Twitter Rolls Out Its Tweetstorm Feature Called 'Threads'

Posted December 13, 2017

According to a Twitter spokesperson, the limit on the number of tweets you can add via the + button before you publish is 25. This method was invented by users as a way to link all the tweets within a topic together and make it easy to read them all in one place. You can download Twitter from the App Store for free. Keep in mind that the 280-character limit still applies to each line of tweet as per usual, and you can add more lines of tweets by tapping on the "Add another tweet" button as well as insert any media to each line in the thread. There's now a new plus ("+") button in the composer screen where you can type out your series of tweets. For those reading tweets, there's a new "Show this thread" label. Twitter users have come up with their own creative ways to create their own "tweetstorms", but soon it should be much easier. The company confirmed last month it was testing the feature - which it's now calling "threads" - across its iOS and Android apps. Now it has added a previously dubbed "tweetstorm" feature, which is officially called Threads.

To create a thread, users will simply have to type up their initial Tweet, and instead of hitting send, a plus sign will be made available.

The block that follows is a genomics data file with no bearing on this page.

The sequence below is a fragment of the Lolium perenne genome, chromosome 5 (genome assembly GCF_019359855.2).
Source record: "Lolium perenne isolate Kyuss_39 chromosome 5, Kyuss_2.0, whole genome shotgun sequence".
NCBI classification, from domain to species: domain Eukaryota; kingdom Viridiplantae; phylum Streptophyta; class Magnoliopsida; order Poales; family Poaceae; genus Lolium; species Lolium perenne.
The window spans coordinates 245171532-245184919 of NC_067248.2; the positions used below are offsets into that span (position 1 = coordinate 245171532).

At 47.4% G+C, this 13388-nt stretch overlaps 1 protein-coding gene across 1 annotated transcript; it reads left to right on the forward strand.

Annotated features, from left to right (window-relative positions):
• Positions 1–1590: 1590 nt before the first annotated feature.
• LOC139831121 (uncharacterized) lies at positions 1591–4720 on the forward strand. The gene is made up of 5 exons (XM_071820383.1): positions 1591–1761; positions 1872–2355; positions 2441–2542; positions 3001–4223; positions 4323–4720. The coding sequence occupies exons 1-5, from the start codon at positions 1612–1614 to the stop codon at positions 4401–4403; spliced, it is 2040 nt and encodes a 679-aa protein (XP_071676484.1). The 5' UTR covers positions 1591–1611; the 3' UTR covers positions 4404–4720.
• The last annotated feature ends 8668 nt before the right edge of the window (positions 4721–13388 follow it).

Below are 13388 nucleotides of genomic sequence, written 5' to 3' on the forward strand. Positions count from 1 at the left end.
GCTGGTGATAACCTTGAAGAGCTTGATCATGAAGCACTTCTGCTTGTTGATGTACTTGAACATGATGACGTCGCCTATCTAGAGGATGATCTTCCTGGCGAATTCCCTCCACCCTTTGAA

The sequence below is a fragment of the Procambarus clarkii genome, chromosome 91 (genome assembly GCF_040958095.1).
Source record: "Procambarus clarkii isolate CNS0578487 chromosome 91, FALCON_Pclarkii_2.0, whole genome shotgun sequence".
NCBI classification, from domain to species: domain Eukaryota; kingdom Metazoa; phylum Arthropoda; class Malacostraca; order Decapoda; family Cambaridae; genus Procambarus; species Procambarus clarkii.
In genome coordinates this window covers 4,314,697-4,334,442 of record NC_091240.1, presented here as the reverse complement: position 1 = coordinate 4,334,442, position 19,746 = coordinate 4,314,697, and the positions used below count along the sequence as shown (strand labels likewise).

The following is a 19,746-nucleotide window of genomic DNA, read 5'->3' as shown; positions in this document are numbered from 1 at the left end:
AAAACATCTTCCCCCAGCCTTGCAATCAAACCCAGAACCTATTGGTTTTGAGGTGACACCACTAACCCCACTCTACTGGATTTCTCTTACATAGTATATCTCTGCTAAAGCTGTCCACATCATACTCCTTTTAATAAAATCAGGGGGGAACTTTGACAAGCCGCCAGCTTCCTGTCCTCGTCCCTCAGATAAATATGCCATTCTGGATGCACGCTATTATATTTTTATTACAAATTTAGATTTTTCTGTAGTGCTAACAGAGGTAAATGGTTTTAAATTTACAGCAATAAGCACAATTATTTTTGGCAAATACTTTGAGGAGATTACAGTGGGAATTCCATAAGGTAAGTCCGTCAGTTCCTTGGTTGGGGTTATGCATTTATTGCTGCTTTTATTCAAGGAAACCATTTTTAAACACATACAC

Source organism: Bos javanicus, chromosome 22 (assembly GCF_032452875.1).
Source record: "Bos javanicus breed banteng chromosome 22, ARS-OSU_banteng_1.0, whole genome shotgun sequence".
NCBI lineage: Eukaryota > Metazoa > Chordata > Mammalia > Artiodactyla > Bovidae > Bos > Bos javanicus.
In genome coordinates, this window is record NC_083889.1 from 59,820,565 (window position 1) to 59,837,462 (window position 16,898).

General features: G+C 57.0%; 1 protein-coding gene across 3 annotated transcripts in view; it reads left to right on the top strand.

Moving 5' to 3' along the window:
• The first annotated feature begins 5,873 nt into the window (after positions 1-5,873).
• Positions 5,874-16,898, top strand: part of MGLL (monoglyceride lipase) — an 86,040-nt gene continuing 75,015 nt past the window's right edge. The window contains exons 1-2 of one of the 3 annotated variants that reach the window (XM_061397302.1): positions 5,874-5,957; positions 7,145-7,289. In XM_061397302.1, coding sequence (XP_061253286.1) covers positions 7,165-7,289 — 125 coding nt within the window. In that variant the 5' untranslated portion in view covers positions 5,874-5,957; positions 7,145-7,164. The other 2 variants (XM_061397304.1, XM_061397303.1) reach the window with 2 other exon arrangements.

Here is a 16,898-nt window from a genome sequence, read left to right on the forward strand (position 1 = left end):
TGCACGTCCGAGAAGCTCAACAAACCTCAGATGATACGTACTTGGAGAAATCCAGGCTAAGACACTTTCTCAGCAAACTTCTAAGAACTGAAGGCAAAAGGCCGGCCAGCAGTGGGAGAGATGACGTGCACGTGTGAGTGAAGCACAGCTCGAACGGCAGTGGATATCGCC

The move follows a November test of the feature, which lets users to compose and edit several tweets at a time before posting them sequentially in a thread.

"A few weeks ago, we expanded our character count to make it easier for people to fit what they're thinking into a tweet", Twitter wrote in a blog post.

Twitter is also tweaking how threads are shown in people's feeds. When you're finished with one tweet, you just tap in the space below to continue your thread. "That's where this update to threads comes in".

For instance, Twitter CEO Jack Dorsey in October used an eight-tweet thread to describe how the company will more aggressively enforce its rules about unwanted sexual advances, hate symbols, violent groups and tweets that glorify violence.